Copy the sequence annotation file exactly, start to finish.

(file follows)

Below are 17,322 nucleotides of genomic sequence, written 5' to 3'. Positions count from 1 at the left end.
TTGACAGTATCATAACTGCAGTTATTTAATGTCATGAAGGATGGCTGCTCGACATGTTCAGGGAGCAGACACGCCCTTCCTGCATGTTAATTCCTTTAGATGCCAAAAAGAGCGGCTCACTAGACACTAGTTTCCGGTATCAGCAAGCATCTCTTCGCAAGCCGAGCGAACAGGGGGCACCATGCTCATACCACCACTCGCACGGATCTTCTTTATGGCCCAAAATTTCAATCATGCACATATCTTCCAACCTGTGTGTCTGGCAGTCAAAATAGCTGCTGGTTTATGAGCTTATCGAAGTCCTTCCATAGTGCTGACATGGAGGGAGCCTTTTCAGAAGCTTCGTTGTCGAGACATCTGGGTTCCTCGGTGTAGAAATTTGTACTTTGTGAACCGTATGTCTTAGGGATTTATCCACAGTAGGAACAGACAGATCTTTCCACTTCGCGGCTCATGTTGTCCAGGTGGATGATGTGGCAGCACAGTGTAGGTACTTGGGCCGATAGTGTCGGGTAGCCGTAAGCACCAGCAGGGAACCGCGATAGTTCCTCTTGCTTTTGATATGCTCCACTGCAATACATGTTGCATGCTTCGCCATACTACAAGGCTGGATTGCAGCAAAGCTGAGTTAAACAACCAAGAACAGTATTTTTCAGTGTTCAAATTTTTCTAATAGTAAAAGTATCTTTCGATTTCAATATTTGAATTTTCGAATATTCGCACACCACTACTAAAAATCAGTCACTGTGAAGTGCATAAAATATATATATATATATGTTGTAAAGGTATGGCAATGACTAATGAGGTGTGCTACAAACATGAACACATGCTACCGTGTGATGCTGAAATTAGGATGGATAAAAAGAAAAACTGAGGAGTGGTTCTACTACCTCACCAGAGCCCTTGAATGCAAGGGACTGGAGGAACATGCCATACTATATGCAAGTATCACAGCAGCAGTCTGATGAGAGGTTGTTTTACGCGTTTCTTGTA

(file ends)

Below are 17,322 nucleotides of genomic sequence, written 5' to 3'. Positions count from 1 at the left end.
TTGACAGTATCATAACTGCAGTTATTTAATGTCATGAAGGATGGCTGCTCGACATGTTCAGGGAGCAGACACGCCCTTCCTGCATGTTAATTCCTTTAGATGCCAAAAAGAGCGGCTCACTAGACACTAGTTTCCGGTATCAGCAAGCATCTCTTCGCAAGCCGAGCGAACAGGGGGCACCATGCTCATACCACCACTCGCACGGATCTTCTTTATGGCCCAAAATTTCAATCATGCACATATCTTCCAACCTGTGTGTCTGGCAGTCAAAATAGCTGCTGGTTTATGAGCTTATCGAAGTCCTTCCATAGTGCTGACATGGAGGGAGCCTTTTCAGAAGCTTCGTTGTCGAGACATCTGGGTTCCTCGGTGTAGAAATTTGTACTTTGTGAACCGTATGTCTTAGGGATTTATCCACAGTAGGAACAGACAGATCTTTCCACTTCGCGGCTCATGTTGTCCAGGTGGATGATGTGGCAGCACAGTGTAGGTACTTGGGCCGATAGTGTCGGGTAGCCGTAAGCACCAGCAGGGAACCGCGATAGTTCCTCTTGCTTTTGATATGCTCCACTGCAATACATGTTGCATGCTTCGCCATACTACAAGGCTGGATTGCAGCAAAGCTGAGTTAAACAACCAAGAACAGTATTTTTCAGTGTTCAAATTTTTCTAATAGTAAAAGTATCTTTCGATTTCAATATTTGAATTTTCGAATATTCGCACACCACTACTAAAAATCAGTCACTGTGAAGTGCATAAAATATATATATATATATGTTGTAAAGGTATGGCAATGACTAATGAGGTGTGCTACAAACATGAACACATGCTACCGTGTGATGCTGAAATTAGGATGGATAAAAAGAAAAACTGAGGAGTGGTTCTACTACCTCACCAGAGCCCTTGAATGCAAGGGACTGGAGGAACATGCCATACTATATGCAAGTATCACAGCAGCAGTCTGATGAGAGGTTGTTTTACGCGTTTCTTGTA